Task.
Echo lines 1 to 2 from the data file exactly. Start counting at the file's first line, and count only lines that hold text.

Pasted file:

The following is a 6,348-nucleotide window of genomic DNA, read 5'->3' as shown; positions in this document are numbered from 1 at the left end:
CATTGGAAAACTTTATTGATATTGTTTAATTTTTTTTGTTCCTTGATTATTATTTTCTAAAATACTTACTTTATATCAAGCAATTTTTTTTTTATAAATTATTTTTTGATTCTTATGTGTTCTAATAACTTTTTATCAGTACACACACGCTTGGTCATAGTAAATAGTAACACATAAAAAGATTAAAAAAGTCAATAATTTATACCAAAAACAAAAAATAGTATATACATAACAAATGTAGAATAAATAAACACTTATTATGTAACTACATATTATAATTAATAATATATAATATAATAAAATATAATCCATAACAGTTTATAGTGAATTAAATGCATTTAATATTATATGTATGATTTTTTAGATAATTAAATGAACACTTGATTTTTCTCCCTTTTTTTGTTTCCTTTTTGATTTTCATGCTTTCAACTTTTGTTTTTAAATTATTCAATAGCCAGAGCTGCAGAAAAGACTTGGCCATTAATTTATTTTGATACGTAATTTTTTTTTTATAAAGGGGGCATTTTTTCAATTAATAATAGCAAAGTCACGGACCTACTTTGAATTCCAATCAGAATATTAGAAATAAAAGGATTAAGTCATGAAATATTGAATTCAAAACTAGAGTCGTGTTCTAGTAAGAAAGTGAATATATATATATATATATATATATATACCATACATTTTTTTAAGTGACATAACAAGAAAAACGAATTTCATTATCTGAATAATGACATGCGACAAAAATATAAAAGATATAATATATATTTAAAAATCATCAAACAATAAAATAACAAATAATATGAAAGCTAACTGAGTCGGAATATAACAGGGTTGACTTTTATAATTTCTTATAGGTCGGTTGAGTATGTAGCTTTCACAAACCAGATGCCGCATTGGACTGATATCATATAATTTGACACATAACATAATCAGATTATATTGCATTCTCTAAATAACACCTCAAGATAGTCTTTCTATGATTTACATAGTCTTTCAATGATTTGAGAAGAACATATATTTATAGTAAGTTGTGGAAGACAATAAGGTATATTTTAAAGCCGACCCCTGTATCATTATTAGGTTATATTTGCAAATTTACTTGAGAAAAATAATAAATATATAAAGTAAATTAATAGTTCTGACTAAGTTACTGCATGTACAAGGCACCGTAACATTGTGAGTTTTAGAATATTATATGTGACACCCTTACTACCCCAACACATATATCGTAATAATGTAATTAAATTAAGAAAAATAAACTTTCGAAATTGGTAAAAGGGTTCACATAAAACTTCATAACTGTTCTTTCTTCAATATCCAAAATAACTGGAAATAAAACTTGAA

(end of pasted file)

The following is a 6,348-nucleotide window of genomic DNA, read 5'->3' as shown; positions in this document are numbered from 1 at the left end:
CATTGGAAAACTTTATTGATATTGTTTAATTTTTTTTGTTCCTTGATTATTATTTTCTAAAATACTTACTTTATATCAAGCAATTTTTTTTTTATAAATTATTTTTTGATTCTTATGTGTTCTAATAACTTTTTATCAGTACACACACGCTTGGTCATAGTAAATAGTAACACATAAAAAGATTAAAAAAGTCAATAATTTATACCAAAAACAAAAAATAGTATATACATAACAAATGTAGAATAAATAAACACTTATTATGTAACTACATATTATAATTAATAATATATAATATAATAAAATATAATCCATAACAGTTTATAGTGAATTAAATGCATTTAATATTATATGTATGATTTTTTAGATAATTAAATGAACACTTGATTTTTCTCCCTTTTTTTGTTTCCTTTTTGATTTTCATGCTTTCAACTTTTGTTTTTAAATTATTCAATAGCCAGAGCTGCAGAAAAGACTTGGCCATTAATTTATTTTGATACGTAATTTTTTTTTTATAAAGGGGGCATTTTTTCAATTAATAATAGCAAAGTCACGGACCTACTTTGAATTCCAATCAGAATATTAGAAATAAAAGGATTAAGTCATGAAATATTGAATTCAAAACTAGAGTCGTGTTCTAGTAAGAAAGTGAATATATATATATATATATATATATATACCATACATTTTTTTAAGTGACATAACAAGAAAAACGAATTTCATTATCTGAATAATGACATGCGACAAAAATATAAAAGATATAATATATATTTAAAAATCATCAAACAATAAAATAACAAATAATATGAAAGCTAACTGAGTCGGAATATAACAGGGTTGACTTTTATAATTTCTTATAGGTCGGTTGAGTATGTAGCTTTCACAAACCAGATGCCGCATTGGACTGATATCATATAATTTGACACATAACATAATCAGATTATATTGCATTCTCTAAATAACACCTCAAGATAGTCTTTCTATGATTTACATAGTCTTTCAATGATTTGAGAAGAACATATATTTATAGTAAGTTGTGGAAGACAATAAGGTATATTTTAAAGCCGACCCCTGTATCATTATTAGGTTATATTTGCAAATTTACTTGAGAAAAATAATAAATATATAAAGTAAATTAATAGTTCTGACTAAGTTACTGCATGTACAAGGCACCGTAACATTGTGAGTTTTAGAATATTATATGTGACACCCTTACTACCCCAACACATATATCGTAATAATGTAATTAAATTAAGAAAAATAAACTTTCGAAATTGGTAAAAGGGTTCACATAAAACTTCATAACTGTTCTTTCTTCAATATCCAAAATAACTGGAAATAAAACTTGAA